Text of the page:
163 Chapters
Medium 9781574411638


Jack Bell University of North Texas Press PDF


J. Webster Cochran was a longtime inventor of weapons and projectiles.1 He designed

2 and was granted patents on projectiles and fuzes from the 1850s through at least 1863.

His only success in terms of government purchases appears to be the family of Cochran projectiles and fuzes purchased and used very early in the war by the Union Navy. These were produced in navy calibers only, except for a 3.8-inch bolt that is in the West Point collection. The navy calibers documented for Cochrans were 3.4-inch, 5.1-inch and 6inch. There are no known surviving specimens in the 5.1-inch caliber.

Cochran designed a convex brass ring sabot that screwed on to the projectile. The sabot contained a grease ring and had numerous small holes around it. As the sabot squeezed into the rifling upon firing, grease was squeezed out to lubricate the barrel.

Fired specimens appear to have taken the rifling well and retained their sabots. It is not clear why Cochran failed to get follow-on contracts with the navy, but the complicated design probably made the Cochran shells too costly.

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Nonprofit Resources for Nonprofits

Rudolph A. Rosen Texas A&M University Press ePub

The following nonprofit organizations, media, and agencies provide support and offer resources such as books and training to support nonprofit organizations’ fundraising and other essential functions, for example, board support, membership, administration, and general management.

Alliance for Nonprofit Management, San Francisco, CA

American Society of Association Executives, Washington, DC

Association for Research on Nonprofit Organizations and Voluntary Action, Indianapolis, IN

Association of Fundraising Professionals, Arlington, VA

The Center on Philanthropy & Public Policy, University of Southern California, Los Angeles, CA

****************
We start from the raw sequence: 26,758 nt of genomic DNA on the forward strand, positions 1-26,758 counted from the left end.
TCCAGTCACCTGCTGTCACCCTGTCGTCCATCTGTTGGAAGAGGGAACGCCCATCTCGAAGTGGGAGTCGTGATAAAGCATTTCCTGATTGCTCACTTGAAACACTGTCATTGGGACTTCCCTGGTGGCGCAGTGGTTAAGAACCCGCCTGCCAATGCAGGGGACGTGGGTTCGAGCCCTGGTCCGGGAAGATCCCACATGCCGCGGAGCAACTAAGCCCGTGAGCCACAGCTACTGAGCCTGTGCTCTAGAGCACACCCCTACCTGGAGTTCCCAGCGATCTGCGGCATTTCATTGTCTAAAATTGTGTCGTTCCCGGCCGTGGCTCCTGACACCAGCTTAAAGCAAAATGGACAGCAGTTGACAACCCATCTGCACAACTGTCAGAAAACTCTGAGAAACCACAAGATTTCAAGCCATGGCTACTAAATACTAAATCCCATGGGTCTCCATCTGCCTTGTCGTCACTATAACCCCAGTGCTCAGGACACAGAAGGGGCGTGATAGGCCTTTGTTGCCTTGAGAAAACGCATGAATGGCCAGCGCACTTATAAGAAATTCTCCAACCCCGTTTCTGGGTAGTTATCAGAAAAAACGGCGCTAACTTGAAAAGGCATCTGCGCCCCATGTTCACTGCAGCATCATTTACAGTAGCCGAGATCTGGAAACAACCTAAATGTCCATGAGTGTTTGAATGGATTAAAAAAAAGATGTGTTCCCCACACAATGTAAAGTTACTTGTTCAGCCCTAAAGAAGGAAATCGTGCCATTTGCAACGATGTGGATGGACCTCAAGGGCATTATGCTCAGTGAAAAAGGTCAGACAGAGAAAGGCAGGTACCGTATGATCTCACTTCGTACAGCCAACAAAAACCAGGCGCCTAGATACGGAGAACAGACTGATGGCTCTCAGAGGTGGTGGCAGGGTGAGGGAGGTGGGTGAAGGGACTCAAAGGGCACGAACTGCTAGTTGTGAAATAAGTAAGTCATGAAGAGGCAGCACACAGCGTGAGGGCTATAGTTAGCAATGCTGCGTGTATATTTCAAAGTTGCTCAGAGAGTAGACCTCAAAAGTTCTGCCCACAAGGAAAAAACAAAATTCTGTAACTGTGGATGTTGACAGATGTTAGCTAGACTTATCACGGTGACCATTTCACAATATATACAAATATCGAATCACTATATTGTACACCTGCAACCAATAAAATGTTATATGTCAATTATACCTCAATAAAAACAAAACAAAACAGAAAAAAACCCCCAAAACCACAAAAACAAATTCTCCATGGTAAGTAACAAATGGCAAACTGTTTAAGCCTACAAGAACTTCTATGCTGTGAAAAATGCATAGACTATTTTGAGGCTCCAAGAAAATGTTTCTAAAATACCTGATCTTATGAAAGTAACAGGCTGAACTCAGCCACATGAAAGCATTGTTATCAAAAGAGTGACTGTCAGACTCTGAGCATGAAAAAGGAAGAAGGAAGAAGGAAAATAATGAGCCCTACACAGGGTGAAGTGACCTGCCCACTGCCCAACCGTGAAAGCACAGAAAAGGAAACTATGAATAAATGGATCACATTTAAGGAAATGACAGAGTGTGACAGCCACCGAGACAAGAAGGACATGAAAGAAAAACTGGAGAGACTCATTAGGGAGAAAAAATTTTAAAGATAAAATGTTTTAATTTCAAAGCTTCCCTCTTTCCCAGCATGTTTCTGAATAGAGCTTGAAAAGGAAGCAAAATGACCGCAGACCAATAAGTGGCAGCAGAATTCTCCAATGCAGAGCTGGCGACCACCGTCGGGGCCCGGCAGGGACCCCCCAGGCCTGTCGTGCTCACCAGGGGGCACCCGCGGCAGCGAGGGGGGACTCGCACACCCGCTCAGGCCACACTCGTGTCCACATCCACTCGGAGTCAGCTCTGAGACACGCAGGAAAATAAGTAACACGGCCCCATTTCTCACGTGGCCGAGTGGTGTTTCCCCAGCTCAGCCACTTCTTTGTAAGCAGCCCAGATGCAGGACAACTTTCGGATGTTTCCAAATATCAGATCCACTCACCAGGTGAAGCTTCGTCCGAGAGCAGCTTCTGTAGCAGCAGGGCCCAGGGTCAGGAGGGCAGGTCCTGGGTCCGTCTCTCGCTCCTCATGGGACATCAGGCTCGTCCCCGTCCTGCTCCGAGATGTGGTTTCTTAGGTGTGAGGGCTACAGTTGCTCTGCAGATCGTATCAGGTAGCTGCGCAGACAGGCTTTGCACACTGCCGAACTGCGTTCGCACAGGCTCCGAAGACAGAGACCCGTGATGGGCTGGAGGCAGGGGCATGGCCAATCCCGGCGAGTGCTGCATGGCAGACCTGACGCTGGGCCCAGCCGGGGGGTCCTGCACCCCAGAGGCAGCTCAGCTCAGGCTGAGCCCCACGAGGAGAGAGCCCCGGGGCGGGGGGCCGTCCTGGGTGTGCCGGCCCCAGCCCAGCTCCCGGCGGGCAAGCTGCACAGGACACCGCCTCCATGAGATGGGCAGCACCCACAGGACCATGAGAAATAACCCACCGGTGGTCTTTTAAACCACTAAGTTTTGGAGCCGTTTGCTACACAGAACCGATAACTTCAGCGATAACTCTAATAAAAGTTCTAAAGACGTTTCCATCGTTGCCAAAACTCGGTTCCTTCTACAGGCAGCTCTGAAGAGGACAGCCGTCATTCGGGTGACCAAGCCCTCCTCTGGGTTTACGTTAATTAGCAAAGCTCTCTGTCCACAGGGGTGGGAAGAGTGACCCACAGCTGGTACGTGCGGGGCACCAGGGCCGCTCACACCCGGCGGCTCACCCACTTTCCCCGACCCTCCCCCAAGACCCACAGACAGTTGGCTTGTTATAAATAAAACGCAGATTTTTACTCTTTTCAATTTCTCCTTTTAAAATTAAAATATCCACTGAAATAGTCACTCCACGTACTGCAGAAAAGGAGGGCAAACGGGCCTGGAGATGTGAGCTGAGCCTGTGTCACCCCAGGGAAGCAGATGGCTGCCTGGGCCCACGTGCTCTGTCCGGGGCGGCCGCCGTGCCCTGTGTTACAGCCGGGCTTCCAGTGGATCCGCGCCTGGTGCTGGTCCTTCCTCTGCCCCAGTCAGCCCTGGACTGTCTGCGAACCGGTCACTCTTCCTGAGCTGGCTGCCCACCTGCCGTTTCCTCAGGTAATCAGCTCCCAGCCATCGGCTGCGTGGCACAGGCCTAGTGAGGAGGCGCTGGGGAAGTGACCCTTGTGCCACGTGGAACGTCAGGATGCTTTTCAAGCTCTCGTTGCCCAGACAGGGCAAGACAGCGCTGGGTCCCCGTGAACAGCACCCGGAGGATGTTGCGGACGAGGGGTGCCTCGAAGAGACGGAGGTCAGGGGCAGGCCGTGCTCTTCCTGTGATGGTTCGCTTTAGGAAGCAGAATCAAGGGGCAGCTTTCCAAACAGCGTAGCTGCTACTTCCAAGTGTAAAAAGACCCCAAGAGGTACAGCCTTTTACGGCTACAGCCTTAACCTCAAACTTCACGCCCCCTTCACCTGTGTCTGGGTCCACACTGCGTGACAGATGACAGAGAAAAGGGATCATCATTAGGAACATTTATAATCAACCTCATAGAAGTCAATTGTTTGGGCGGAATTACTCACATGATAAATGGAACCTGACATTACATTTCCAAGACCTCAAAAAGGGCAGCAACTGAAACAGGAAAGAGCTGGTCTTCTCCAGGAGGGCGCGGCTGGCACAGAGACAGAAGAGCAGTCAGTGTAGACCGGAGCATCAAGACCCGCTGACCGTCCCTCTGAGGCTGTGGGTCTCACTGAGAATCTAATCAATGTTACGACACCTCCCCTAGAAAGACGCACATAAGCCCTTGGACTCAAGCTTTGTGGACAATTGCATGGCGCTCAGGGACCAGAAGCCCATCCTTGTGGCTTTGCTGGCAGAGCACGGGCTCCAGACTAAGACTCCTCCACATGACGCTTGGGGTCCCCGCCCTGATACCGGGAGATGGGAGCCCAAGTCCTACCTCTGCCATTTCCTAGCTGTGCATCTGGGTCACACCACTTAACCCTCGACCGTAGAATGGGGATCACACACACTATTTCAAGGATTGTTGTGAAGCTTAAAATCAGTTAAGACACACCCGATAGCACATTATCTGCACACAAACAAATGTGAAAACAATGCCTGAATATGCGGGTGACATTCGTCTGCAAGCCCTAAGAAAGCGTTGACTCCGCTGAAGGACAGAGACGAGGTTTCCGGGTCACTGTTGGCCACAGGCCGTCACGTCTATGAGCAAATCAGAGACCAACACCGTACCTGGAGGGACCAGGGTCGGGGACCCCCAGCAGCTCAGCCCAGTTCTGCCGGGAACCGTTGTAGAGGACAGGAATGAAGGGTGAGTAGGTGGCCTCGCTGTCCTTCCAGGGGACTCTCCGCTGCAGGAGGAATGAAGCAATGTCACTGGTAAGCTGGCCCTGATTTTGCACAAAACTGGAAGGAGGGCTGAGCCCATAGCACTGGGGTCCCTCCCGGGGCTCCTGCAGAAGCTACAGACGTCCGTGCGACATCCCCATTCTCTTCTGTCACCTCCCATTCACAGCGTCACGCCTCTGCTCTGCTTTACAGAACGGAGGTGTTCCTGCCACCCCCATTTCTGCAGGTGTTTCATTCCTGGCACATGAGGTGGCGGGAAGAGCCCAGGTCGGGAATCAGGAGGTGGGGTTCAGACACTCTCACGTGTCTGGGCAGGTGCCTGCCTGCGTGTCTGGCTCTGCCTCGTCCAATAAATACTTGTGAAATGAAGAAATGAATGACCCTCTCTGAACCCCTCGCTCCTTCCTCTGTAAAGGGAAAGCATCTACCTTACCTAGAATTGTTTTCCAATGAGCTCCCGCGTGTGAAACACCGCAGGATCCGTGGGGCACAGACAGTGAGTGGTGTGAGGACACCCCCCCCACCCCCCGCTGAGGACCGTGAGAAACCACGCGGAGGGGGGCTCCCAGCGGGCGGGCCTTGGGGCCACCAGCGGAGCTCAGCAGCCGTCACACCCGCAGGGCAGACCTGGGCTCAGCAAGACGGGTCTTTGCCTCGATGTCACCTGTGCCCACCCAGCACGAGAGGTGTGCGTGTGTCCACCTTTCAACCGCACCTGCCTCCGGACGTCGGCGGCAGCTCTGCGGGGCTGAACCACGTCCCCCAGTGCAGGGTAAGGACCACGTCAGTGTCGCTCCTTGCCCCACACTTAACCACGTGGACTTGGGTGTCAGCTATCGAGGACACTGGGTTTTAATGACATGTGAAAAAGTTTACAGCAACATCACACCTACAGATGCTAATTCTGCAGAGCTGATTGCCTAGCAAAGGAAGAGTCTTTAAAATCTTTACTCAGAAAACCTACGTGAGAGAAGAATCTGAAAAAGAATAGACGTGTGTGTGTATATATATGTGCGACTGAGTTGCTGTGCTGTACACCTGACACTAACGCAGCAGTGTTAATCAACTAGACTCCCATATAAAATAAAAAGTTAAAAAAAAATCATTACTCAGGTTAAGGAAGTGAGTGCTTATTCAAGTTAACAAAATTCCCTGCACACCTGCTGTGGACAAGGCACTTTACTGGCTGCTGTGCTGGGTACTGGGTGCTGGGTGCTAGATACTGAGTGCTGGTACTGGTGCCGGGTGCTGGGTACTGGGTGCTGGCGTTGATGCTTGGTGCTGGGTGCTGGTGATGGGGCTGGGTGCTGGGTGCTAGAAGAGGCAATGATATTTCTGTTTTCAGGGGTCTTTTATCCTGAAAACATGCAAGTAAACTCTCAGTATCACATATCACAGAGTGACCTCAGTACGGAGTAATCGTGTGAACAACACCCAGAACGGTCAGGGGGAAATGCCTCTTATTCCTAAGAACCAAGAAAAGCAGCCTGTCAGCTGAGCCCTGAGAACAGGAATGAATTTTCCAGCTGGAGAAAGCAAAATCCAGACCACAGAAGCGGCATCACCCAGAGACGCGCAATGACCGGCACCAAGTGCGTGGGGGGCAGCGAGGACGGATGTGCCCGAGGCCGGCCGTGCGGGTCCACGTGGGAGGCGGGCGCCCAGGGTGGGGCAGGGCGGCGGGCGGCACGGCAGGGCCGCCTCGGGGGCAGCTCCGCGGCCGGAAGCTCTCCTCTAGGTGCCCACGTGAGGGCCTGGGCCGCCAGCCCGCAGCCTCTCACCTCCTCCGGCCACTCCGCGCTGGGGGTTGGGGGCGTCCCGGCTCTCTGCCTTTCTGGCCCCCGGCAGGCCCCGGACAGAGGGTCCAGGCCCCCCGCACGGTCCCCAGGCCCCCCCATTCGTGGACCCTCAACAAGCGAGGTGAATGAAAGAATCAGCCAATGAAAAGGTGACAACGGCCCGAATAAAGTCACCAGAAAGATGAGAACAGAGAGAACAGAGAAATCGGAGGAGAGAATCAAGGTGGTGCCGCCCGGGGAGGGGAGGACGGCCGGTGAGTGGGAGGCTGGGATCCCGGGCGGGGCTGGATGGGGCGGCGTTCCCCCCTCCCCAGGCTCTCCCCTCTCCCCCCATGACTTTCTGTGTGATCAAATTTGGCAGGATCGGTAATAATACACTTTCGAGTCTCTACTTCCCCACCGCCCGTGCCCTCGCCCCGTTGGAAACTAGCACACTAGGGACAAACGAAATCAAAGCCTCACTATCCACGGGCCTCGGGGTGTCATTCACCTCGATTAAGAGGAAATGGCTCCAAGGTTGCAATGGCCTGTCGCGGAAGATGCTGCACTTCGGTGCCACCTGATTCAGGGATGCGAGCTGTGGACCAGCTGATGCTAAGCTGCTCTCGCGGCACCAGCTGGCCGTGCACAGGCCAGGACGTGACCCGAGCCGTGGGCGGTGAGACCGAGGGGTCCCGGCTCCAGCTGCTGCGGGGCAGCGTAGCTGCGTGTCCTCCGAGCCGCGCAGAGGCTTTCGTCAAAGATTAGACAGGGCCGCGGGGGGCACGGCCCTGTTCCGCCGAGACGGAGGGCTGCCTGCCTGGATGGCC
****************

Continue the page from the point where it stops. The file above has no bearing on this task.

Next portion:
Center on Philanthropy at Indiana University, Indianapolis, IN

The Chronicle of Philanthropy, Washington, DC

Council on Foundations, Arlington, VA

Dorothy A. Johnson Center for Philanthropy, Grand Valley State University, Allendale, MI

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Medium 9781574414455

Chapter 7: Cattle Brand Inspectors

Lorie Rubenser and Gloria Priddy University of North Texas Press ePub

Chapter 7

Cattle Brand Inspectors


Societies as far back as the ancient Egyptians practiced the branding of animals.1 The brand is essentially a label denoting ownership, rather like a serial number on a laptop.

An array of laws and rules developed around the branding of animals to ensure proper branding, use of different brands by different people, transfer of ownership for a branded animal, etc. Regulating and enforcing these laws now falls to the Cattle Brand Inspectors, licensed peace officers with expertise in livestock.

History of the Position

A brand registry became the most convenient way of ensuring each person, ranch, or company used a separate brand. In the United States, the earliest brand registry still in existence is from Richmond County, St. George, Staten Island, New York. The registry includes brands, court cases, road surveys, and other municipal information. Although the earliest brands in this registry are not dated, they appear to come from 1678.2